Verse 35 locks the certainty of Christ’s return as he described it into the trustworthiness of his words. What he has said will come to pass. And that is that.

36

No one knows about the day or the hour – not the angels, nor the Son, but only the Father

Although his return is locked in, that time of that return is not known.

This makes it futile to try to work out when he will return, and foolish to listen to anyone who says they do know. 

It is interesting that Jesus states that ‘the Son’ does not know. Some scholars assume that he is in this referring to his knowledge as a human, but this can create a different set of problems.

37-41

As it was in the days of Noah –

  • Everything was normal [38]
  • When the flood came [39]

So it will be when the Son of Man comes.

People will be caught out by his coming – one taken, another left.

People had not prepared themselves for the flood, even though Noah was preparing for it for many decades. Even though they had been warned they were caught unawares, and unprepared.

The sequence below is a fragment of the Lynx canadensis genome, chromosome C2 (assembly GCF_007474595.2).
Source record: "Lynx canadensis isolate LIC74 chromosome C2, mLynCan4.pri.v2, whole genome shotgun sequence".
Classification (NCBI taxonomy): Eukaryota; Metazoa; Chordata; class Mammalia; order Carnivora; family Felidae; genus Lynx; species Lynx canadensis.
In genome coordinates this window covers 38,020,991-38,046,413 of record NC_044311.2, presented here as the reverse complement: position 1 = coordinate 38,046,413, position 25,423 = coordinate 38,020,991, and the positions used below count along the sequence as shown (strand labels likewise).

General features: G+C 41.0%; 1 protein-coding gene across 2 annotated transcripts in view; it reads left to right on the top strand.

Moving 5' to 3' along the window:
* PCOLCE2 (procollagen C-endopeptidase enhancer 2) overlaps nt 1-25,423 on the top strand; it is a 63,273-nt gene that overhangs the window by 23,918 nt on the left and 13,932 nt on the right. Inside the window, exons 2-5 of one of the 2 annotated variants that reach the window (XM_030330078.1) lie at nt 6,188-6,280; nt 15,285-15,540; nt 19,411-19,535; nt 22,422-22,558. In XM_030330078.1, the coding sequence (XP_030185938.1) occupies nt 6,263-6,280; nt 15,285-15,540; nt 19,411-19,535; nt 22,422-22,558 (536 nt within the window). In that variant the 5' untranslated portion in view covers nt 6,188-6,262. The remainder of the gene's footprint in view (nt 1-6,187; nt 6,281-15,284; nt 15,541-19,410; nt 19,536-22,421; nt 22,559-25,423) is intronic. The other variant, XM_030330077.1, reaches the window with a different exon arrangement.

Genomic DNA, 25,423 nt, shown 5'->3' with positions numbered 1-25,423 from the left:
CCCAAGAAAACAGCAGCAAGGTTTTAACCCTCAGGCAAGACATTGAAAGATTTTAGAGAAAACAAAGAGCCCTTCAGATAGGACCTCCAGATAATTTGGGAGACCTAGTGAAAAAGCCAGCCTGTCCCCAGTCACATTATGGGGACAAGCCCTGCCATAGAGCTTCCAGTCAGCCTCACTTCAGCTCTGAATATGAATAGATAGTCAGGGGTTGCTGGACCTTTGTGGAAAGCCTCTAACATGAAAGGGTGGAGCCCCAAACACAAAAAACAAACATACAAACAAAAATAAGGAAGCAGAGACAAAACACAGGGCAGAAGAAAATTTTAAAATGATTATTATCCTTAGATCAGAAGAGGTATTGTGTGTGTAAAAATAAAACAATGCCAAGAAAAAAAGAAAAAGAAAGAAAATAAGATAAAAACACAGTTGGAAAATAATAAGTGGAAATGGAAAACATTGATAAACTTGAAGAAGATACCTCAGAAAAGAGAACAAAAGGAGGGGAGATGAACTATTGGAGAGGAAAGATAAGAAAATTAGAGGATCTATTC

42

Therefore keep watch, because you do not know on what day your Lord will come.

We know that he is coming; because of that, and because we do not know on which specific day, we are commanded to be ready [this is what ‘keep watch’ means] always.

41-44

[Comparison with house owner being ready for a thief and repeat of the command to be ready.]

Jesus uses simple logic in his reference to the house owner keeping watch for a thief.

Knowing what we know – that Jesus is coming back, and given what we don’t know – the exact time – we must be ready.

45-51

A short analogy about a servant being ready for his master’s return at any moment

Jesus here helps us understand what he means by ‘keep watch’ and ‘be ready’. His points are:

  • A faithful and wise servant will be doing the job he is entrusted with when his master returns
  • A wicked servant, taking advantage of his master’s extended absence, will beat up his fellow servants, and eat and drink with the drunkards
  • The master will return unexpectedly and catch him in his negligence. He will be punished